This is the first in a series of KC MQG Member Spotlights. Read along as we introduce you to the 96 (and counting) members, one by one! Ready to meet Elizabeth?

Who are you, and what do you do for a living?

My name is Elizabeth, and I am a Landscape Architect at Patti Banks Associates. It might be sacrilege to admit to a Quilt Guild, but I think I may love plants even more than fabric.

When did you first start sewing or quilting? How did you learn?

My mom tried really hard to teach me how to sew when I was a kid. I managed to make a few dresses when I was in high school but I sure didn’t feel the sewing love and probably let my mother know how lame sewing was. Years later, I very randomly decided that I wanted to make my son an “owl” quilt and set out to do it with a complete lack of how-to knowledge.

I borrowed my mom’s old sewing machine, sketched up a quilt pattern, found owl fabric on Etsy, googled ‘how to make a quilt” and dove right in. My husband’s grandmother gave me some advice on rotary cutting and strip piecing (after I cut at least half of the square pieces individually), and then I discovered the ‘Crazy Mom Quilts’ tutorial on binding. I made a lot of mistakes and definitely did everything the hard way but in the end I made a quilt that my son loved.

After my initial “success”, I did a little more poking around on the internet and discovered modern fabric and then the Flickr sewing community. I was captivated by the design aspect of quilting and have been hooked ever since. I still have very little technical knowledge and a cheap sewing machine, but I am constantly learning from others. I love how generous the quilting community is with sharing knowledge and tutorials! I honestly do believe that someday, I’m going to know what I am doing.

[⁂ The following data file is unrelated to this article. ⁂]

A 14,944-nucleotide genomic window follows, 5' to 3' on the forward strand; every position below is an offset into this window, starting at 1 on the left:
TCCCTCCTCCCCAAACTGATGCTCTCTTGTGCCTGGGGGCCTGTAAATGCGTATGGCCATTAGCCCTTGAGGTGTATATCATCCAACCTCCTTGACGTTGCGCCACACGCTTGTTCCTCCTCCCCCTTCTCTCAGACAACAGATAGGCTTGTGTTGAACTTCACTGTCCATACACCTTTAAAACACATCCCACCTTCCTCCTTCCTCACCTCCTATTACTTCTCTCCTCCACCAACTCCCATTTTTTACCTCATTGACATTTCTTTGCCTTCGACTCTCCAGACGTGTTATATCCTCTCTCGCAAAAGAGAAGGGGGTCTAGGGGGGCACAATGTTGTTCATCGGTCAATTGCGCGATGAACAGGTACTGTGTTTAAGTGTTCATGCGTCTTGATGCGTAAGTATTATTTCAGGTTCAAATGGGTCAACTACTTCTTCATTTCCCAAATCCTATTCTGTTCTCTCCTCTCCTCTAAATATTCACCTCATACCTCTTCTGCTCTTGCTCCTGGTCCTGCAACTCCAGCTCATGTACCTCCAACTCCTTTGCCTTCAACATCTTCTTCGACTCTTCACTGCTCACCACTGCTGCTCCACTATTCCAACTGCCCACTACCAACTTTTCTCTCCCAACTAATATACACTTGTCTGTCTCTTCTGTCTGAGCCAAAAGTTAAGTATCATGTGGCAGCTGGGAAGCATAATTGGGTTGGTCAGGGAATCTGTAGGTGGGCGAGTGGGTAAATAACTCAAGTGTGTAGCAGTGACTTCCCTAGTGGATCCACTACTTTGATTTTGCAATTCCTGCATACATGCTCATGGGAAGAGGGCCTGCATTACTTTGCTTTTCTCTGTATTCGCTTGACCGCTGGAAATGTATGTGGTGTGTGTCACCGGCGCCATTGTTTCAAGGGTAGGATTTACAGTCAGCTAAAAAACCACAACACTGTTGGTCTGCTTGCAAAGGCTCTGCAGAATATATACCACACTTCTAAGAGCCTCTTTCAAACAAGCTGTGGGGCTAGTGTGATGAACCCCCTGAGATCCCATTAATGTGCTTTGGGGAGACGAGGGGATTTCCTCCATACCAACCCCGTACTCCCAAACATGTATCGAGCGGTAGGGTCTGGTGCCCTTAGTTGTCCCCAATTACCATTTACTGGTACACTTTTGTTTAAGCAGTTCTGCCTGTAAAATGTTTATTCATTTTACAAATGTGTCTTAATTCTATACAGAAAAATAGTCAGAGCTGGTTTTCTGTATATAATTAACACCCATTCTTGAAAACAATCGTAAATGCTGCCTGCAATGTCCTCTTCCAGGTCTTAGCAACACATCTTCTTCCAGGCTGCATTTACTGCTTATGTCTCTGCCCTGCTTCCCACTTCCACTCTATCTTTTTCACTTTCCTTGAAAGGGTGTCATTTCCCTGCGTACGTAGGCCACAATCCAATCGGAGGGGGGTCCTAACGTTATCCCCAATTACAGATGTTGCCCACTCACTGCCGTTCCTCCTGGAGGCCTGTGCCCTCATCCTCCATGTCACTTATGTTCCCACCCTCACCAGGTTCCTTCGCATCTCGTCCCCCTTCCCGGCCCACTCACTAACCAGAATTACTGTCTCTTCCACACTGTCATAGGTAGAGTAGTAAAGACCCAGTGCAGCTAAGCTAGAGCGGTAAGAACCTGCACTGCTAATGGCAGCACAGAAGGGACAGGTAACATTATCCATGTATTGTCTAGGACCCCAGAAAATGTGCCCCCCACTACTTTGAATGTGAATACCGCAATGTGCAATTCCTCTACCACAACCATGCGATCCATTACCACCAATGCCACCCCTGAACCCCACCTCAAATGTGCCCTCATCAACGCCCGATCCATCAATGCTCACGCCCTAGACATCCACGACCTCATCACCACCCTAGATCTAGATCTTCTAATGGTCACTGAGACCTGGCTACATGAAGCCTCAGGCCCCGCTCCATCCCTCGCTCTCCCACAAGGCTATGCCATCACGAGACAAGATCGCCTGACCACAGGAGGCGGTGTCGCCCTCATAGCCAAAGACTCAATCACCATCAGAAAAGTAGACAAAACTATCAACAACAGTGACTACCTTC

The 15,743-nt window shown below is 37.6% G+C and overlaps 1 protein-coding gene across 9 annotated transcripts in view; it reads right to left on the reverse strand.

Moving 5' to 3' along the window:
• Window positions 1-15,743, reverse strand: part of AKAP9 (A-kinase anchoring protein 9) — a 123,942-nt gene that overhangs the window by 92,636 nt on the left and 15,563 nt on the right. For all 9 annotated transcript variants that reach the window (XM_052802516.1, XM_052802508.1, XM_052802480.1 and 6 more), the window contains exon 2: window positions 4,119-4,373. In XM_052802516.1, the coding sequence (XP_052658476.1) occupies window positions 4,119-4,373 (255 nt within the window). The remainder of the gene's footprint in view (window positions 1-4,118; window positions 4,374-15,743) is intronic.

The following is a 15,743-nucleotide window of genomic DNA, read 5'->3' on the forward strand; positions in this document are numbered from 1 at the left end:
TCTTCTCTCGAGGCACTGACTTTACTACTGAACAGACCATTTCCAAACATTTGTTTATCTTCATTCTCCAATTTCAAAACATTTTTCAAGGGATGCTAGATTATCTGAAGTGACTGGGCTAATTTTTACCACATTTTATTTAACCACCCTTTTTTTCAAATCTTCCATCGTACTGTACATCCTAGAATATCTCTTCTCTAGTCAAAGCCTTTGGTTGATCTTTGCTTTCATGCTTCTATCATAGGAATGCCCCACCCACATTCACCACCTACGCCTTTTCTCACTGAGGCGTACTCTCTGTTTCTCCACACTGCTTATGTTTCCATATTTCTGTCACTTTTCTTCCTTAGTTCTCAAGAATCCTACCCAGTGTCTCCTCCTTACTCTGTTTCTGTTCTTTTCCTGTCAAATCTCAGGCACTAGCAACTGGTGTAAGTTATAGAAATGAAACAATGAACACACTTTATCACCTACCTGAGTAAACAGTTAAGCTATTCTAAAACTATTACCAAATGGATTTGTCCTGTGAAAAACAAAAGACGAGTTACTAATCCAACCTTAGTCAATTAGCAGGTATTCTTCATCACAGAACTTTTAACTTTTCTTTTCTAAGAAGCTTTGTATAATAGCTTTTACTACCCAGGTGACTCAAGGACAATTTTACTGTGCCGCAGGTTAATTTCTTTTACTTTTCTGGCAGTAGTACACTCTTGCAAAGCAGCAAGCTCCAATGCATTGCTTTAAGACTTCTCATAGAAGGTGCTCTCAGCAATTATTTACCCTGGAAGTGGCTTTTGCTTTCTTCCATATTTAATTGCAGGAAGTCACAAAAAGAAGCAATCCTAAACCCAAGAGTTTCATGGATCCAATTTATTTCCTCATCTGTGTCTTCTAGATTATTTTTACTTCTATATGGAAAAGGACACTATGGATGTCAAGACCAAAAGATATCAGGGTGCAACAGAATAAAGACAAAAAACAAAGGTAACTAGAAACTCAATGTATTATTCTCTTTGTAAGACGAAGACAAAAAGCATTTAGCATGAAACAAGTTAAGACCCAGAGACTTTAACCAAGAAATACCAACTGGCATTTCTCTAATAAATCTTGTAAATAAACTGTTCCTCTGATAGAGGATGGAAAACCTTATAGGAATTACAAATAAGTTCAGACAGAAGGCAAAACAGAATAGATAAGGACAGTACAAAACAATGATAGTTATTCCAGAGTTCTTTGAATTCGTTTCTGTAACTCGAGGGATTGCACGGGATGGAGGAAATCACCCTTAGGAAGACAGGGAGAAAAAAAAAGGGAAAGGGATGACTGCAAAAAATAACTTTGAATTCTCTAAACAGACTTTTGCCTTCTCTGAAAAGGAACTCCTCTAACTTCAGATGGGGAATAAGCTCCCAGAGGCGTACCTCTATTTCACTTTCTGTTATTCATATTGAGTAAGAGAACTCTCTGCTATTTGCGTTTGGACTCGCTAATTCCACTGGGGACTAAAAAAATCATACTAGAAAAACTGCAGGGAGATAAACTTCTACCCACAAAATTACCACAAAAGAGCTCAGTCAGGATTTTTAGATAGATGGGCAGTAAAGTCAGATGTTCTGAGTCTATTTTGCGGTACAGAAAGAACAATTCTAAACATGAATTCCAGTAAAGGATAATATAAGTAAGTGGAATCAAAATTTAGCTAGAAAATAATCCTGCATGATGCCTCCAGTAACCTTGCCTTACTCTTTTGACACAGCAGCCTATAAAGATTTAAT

What is your favorite part of quilting, or favorite type of work to do? (handwork, machine quilting, designing, etc.)

I love designing a quilt and selecting fabrics. I will surf the internet for hours looking for the perfect fabric. (I will then get distracted and search Flickr for hours looking at all of the fabulous quilts everyone else is making, while lamenting my lack of free time for quilting.) I think that once I have a decent sewing machine, I will love the machine quilting as well. Right now I hate that part and I worry that I am ruining the quilt with my ugly quilting. (I hope my husband reads this, I am going to reference my inadequate sewing machine as many times as possible.)

What do you consider to be your quilting “style”?

Maybe “random”? I don’t think my quilts have a certain look, and they are definitely nothing groundbreaking or innovative. I try and think of what the intended recipient would like and tailor the design and colors to their personality and home decor. Sometimes I use a single fabric line, but I have the most fun when I mix it up. I do look forward to tackling more difficult patterns in the future when I have a decent sewing machine.

How would you define “Modern Quilting”?

Well, after reading all of the recent blog posts about modern quilting I don’t really think I have anything constructive to add to that discussion.

What is the thing you’ve made of which you’re most proud?

My third quilt, for my brother. It’s hard to do a “masculine” quilt but I feel I pulled it off, in large part thanks to the terrific pattern by Alissa of “Handmade by Alissa.” Everything came together exactly the way I was picturing it in my head and the binding corners were all perfect. If possible, I’ve gotten worse at doing corners with every quilt since.

(Optional) What is the one thing you have made that you are most embarrassed by?

In general, I tend to be embarrassed by the uneven stitch length on any quilt where I have attempted straight line quilting. Though I do lay all of the blame on my cheap sewing machine.

What is the most valuable lesson you have learned from quilting?

Anything worth doing is worth doing right. The first few quilts I cursed to myself every time I had to pick up a seam-ripper. Now I’ve come to expect that it is just part of the process. (Right? Or is it just me?) It’s important to me that each quilt I give to someone is the best I can possibly make, and I’ve learned that a little extra time pays off in the end.

Finish this phrase…. Quilting makes me feel:


Thanks for playing along, Elizabeth! I know we can all relate to her answers. (Oh, and Elizabeth? We’re crossing our fingers you get that new machine!)